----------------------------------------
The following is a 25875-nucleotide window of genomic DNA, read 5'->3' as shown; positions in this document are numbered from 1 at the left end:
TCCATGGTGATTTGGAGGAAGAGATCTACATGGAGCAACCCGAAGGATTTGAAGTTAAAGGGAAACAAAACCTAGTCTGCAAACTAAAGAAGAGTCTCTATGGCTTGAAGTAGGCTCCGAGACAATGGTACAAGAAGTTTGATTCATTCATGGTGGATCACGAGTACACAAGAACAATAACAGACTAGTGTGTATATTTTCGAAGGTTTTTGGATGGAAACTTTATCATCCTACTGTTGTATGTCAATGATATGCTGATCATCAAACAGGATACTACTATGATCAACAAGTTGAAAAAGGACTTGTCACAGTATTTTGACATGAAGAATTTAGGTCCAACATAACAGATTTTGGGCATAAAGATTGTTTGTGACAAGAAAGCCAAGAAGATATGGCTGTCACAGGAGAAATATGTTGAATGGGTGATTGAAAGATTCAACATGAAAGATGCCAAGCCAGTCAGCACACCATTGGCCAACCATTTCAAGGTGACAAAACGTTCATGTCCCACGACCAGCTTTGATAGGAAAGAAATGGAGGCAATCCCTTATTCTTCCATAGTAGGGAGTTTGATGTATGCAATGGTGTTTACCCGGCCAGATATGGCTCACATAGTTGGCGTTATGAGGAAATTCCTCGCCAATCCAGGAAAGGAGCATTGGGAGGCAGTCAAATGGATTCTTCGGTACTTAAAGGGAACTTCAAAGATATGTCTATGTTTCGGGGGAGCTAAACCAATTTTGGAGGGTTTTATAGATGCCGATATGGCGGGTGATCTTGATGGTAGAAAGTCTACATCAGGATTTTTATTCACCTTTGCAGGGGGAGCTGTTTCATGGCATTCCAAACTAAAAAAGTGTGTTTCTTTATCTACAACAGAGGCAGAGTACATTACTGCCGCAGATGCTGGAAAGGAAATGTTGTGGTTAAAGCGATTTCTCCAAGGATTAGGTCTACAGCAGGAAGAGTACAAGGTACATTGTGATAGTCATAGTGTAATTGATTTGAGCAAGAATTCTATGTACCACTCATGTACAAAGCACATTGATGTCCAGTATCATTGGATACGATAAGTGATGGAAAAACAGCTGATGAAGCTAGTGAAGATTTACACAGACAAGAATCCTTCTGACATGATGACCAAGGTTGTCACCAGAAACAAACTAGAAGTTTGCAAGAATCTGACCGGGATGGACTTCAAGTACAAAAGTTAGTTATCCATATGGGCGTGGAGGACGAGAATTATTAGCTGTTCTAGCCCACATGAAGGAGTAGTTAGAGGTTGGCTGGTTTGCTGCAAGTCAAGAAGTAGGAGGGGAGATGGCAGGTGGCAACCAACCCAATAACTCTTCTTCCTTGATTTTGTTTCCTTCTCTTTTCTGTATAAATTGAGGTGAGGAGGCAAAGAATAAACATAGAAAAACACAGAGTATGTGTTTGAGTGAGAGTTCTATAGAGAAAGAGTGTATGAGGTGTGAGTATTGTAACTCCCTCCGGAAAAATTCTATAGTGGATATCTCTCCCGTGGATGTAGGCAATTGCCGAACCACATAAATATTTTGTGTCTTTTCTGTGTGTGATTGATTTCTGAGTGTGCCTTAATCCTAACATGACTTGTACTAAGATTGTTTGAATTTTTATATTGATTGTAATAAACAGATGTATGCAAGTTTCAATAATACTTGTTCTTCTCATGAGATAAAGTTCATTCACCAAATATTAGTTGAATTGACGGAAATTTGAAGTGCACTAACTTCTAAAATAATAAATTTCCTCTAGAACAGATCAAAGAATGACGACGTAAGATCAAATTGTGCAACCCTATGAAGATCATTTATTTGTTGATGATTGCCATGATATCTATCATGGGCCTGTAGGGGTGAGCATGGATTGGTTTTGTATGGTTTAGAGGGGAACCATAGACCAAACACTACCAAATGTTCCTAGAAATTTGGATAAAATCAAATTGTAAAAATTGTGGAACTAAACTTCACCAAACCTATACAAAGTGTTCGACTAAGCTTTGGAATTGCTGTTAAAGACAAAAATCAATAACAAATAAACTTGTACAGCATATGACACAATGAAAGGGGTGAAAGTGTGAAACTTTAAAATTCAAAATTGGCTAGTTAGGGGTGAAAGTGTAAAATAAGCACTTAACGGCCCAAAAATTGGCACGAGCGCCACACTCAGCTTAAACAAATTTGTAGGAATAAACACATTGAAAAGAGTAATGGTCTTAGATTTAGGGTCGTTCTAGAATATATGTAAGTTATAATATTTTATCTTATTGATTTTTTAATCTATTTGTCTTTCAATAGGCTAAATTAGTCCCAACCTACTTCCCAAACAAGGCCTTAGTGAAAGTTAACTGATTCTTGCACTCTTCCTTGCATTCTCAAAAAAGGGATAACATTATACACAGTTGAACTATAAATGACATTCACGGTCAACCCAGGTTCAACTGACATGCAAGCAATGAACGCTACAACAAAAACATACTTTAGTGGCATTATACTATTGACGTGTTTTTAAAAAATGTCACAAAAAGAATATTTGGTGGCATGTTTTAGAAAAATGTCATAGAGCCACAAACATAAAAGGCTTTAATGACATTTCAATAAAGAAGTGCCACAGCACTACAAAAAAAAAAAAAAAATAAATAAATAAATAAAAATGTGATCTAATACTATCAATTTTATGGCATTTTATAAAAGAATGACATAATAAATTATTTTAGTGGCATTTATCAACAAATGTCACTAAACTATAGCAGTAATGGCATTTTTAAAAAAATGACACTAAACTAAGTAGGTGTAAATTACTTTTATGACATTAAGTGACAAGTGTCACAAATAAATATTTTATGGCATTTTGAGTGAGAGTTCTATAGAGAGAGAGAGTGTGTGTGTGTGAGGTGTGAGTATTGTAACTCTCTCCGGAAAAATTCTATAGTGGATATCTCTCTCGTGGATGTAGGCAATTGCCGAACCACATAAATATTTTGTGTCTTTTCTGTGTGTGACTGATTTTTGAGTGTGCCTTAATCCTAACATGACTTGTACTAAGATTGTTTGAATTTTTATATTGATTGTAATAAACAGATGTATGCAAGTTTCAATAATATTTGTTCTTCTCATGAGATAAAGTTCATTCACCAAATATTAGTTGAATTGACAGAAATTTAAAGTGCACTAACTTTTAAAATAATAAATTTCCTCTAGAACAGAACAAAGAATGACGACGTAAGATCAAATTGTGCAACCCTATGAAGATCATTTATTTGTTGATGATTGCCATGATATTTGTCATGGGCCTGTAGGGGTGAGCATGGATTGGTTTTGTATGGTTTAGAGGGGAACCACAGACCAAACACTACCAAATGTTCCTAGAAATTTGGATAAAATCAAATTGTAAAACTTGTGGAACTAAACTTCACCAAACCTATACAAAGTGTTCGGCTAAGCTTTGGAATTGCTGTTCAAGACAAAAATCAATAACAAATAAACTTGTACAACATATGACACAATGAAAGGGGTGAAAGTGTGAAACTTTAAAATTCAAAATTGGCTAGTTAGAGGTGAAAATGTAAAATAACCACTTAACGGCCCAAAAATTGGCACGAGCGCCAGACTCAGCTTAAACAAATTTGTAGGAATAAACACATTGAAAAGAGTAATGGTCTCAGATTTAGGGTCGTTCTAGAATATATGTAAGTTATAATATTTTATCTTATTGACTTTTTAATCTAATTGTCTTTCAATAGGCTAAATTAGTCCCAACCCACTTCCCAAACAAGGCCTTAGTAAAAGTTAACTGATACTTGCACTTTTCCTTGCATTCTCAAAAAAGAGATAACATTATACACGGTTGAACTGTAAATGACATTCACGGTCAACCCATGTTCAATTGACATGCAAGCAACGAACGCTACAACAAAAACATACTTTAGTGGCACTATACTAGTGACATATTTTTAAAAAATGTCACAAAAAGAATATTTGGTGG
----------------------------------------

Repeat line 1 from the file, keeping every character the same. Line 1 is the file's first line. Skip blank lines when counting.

The following is a 25875-nucleotide window of genomic DNA, read 5'->3' as shown; positions in this document are numbered from 1 at the left end: